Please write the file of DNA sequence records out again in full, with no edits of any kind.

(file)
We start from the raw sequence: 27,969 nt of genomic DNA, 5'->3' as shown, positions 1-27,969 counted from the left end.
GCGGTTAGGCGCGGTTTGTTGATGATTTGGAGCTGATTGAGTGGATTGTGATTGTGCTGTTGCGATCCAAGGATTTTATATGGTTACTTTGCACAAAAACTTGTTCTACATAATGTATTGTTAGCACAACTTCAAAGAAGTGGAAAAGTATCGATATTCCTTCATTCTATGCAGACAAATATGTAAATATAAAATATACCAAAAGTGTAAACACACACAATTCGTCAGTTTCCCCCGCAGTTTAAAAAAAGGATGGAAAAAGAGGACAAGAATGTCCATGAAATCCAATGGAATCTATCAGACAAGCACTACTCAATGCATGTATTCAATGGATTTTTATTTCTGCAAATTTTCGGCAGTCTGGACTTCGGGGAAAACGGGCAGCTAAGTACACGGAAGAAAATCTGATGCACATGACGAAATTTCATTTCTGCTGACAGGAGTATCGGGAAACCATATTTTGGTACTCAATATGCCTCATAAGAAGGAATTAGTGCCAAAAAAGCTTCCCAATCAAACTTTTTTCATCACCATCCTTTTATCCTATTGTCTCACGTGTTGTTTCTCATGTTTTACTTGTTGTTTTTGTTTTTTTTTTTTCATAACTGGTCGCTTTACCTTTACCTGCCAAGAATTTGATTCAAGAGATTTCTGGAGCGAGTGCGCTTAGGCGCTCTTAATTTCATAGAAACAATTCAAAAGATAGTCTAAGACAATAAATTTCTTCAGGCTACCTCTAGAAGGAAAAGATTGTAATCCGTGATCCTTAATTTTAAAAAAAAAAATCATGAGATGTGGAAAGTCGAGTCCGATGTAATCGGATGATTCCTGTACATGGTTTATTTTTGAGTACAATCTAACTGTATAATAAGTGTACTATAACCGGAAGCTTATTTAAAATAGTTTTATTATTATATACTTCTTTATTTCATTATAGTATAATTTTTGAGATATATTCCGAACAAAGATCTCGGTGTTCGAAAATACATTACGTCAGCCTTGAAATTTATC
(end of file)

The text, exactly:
We start from the raw sequence: 27,969 nt of genomic DNA, 5'->3' as shown, positions 1-27,969 counted from the left end.
GCGGTTAGGCGCGGTTTGTTGATGATTTGGAGCTGATTGAGTGGATTGTGATTGTGCTGTTGCGATCCAAGGATTTTATATGGTTACTTTGCACAAAAACTTGTTCTACATAATGTATTGTTAGCACAACTTCAAAGAAGTGGAAAAGTATCGATATTCCTTCATTCTATGCAGACAAATATGTAAATATAAAATATACCAAAAGTGTAAACACACACAATTCGTCAGTTTCCCCCGCAGTTTAAAAAAAGGATGGAAAAAGAGGACAAGAATGTCCATGAAATCCAATGGAATCTATCAGACAAGCACTACTCAATGCATGTATTCAATGGATTTTTATTTCTGCAAATTTTCGGCAGTCTGGACTTCGGGGAAAACGGGCAGCTAAGTACACGGAAGAAAATCTGATGCACATGACGAAATTTCATTTCTGCTGACAGGAGTATCGGGAAACCATATTTTGGTACTCAATATGCCTCATAAGAAGGAATTAGTGCCAAAAAAGCTTCCCAATCAAACTTTTTTCATCACCATCCTTTTATCCTATTGTCTCACGTGTTGTTTCTCATGTTTTACTTGTTGTTTTTGTTTTTTTTTTTTCATAACTGGTCGCTTTACCTTTACCTGCCAAGAATTTGATTCAAGAGATTTCTGGAGCGAGTGCGCTTAGGCGCTCTTAATTTCATAGAAACAATTCAAAAGATAGTCTAAGACAATAAATTTCTTCAGGCTACCTCTAGAAGGAAAAGATTGTAATCCGTGATCCTTAATTTTAAAAAAAAAAATCATGAGATGTGGAAAGTCGAGTCCGATGTAATCGGATGATTCCTGTACATGGTTTATTTTTGAGTACAATCTAACTGTATAATAAGTGTACTATAACCGGAAGCTTATTTAAAATAGTTTTATTATTATATACTTCTTTATTTCATTATAGTATAATTTTTGAGATATATTCCGAACAAAGATCTCGGTGTTCGAAAATACATTACGTCAGCCTTGAAATTTATC